• You did something that made loading the data unnecessary. (i.e. you started loading a iframe, then changed the src or overwrite the contents)
  • There are lots of requests going to the same server, and a network problem on earlier requests showed that subsequent requests weren't going to work (DNS lookup error, earlier (same) request resulted e.g. HTTP 400 error code, etc)

In our case we finally traced it down to one frame trying to append HTML to another frame, that sometimes happened before the destination frame even loaded. Once you touch the contents of an iframe, it can no longer load the resource into it (how would it know where to put it?) so it cancels the request.

  • 3
    Very informative, thank you. I have a hard time reproducing this bug because once things get cached, it doesn't happen. If set a breakpoint in my javascript, it doesn't happen. Your first bullet point is probably not the problem because I don't see a element being deleted. I know for a fact it isn't bullet point 3. What do you mean by "Once you touch the contents of an iframe, it can no longer load the resource into it"? Can you give an example?
    – styfle
    Nov 19, 2012 at 18:11
  • 4
    @styfle Yes, but it can be things other than document.write, too. Anything that tries writing to the frame like appendChild or similar would likely cause this. You might want to create an onLoad handler in each frame that writes true to some variable, then other frames look for that first before touching anything.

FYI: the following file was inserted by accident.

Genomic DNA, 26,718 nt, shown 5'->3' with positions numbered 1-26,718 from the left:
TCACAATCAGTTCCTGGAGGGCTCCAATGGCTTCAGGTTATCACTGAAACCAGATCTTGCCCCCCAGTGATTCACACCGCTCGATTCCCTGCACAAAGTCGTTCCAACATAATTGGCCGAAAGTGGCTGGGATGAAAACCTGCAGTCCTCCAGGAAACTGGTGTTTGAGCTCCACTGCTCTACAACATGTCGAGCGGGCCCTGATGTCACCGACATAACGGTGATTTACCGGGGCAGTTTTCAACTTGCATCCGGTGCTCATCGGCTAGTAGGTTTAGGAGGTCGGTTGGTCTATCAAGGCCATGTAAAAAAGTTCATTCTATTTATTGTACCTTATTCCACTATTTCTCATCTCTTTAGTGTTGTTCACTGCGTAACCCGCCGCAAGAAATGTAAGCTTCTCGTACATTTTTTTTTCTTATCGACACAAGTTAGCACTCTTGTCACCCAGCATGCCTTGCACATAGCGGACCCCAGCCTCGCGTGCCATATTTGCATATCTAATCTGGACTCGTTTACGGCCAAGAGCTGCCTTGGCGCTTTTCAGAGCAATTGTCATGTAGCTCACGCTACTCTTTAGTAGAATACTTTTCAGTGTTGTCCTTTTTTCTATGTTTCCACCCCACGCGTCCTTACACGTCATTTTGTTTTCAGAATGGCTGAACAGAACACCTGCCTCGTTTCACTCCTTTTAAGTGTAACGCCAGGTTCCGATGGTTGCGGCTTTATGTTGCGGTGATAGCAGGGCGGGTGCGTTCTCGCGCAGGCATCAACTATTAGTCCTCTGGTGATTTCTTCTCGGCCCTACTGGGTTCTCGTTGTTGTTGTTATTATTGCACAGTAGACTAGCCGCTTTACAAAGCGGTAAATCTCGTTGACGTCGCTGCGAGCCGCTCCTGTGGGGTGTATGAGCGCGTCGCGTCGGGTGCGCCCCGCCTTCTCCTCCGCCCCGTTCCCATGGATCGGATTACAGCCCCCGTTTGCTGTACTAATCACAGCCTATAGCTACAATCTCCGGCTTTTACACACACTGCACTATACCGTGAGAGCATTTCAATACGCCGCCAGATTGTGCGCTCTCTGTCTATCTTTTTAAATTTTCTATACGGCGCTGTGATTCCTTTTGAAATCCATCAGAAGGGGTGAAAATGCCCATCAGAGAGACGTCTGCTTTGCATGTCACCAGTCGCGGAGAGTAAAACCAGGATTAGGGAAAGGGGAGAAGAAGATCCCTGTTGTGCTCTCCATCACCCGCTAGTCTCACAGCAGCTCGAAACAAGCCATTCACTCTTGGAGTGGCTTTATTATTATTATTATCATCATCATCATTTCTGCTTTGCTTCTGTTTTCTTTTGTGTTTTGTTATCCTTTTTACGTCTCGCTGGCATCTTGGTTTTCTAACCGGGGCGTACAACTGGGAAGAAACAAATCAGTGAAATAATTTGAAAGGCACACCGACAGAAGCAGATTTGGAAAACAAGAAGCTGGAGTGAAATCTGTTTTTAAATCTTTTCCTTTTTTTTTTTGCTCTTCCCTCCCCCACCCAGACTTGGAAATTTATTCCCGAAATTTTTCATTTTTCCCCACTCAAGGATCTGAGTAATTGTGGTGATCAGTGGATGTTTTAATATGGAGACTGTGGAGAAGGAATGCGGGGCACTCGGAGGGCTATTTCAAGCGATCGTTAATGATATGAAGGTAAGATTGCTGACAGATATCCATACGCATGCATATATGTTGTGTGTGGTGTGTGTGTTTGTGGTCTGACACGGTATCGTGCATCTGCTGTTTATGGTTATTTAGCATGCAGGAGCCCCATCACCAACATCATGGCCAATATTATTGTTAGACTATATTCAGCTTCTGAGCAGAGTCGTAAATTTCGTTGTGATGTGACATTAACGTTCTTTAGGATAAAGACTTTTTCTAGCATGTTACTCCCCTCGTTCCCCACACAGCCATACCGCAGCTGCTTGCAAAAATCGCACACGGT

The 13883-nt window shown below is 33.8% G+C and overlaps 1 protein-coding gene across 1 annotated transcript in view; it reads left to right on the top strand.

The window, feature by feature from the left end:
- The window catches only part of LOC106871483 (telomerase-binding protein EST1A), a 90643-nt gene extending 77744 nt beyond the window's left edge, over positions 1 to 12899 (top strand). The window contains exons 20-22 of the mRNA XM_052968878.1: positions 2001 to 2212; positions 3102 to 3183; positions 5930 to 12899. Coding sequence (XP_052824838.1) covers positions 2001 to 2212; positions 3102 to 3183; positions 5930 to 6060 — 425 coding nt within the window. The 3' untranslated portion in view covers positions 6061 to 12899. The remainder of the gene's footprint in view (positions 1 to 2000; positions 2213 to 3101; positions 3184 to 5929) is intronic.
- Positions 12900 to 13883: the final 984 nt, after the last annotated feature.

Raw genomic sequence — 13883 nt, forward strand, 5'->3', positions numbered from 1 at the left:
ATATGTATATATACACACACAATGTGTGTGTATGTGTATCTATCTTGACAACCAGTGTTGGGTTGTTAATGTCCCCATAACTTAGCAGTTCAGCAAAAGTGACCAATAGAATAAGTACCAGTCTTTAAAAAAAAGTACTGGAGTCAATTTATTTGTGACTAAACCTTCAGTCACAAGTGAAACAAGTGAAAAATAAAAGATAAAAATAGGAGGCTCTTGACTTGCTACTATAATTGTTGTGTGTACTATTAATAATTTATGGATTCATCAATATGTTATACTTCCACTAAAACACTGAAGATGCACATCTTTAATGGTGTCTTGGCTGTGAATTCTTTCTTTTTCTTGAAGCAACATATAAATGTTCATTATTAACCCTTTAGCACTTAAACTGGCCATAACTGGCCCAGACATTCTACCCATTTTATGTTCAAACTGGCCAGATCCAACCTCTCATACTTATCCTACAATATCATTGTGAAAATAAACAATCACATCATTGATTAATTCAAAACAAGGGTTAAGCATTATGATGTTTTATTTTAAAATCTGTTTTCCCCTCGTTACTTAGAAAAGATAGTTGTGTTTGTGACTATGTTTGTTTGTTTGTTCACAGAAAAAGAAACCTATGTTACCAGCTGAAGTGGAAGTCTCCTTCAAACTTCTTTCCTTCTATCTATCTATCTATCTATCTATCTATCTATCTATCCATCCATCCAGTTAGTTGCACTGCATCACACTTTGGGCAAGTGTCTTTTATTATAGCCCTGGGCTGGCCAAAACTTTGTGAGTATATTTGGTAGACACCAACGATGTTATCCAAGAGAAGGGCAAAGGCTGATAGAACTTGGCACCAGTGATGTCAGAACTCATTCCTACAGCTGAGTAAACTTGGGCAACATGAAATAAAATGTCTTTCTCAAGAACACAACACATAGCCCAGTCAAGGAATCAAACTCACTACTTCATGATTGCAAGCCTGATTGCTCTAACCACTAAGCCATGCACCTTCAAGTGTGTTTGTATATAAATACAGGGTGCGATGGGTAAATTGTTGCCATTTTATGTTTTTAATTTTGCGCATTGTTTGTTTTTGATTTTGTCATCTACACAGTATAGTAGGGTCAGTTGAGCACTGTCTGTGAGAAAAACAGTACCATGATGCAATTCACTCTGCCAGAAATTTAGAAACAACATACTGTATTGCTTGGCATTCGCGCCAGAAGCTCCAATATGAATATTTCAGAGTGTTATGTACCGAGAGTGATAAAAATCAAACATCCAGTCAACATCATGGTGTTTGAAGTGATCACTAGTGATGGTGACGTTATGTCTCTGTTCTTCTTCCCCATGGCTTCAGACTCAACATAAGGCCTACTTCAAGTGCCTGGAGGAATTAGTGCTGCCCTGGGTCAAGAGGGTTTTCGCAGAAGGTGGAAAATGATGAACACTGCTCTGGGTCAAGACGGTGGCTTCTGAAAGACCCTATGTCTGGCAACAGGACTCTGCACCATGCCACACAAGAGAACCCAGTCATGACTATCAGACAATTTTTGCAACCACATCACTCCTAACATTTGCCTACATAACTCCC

– whamma
    Nov 19, 2012 at 19:13
  • 26
    I have also had horrible problems with this. One thing that I have found that does consistently trigger this if the AJAX response has a status code 301/302 and the redirect URL is on another domain. This is a consistent reproduction of the problem for me.
    – eb80
    Oct 11, 2013 at 8:17
  • 4
    Just had this happen in a React app where the component that made the request got taken out of the DOM. Thanks for the help!
    – Mike Dane
    Jul 29, 2020 at 0:44
  • 3
    It's really terrifying thet you have to dig into the browser's source code to know why this is happening, especially because I see this almost every day in devtool. Are there no documentation or something like about this?
    – Herbertusz
    Feb 4, 2022 at 15:00

status=canceled may happen also on ajax requests on JavaScript events:

  $("#call_ajax").on("click", function(event){

<button id="call_ajax">call</button> 

The event successfully sends the request, but is is canceled then (but processed by the server). The reason is, the elements submit forms on click events, no matter if you make any ajax requests on the same click event.

To prevent request from being cancelled, JavaScript event.preventDefault(); has to be called: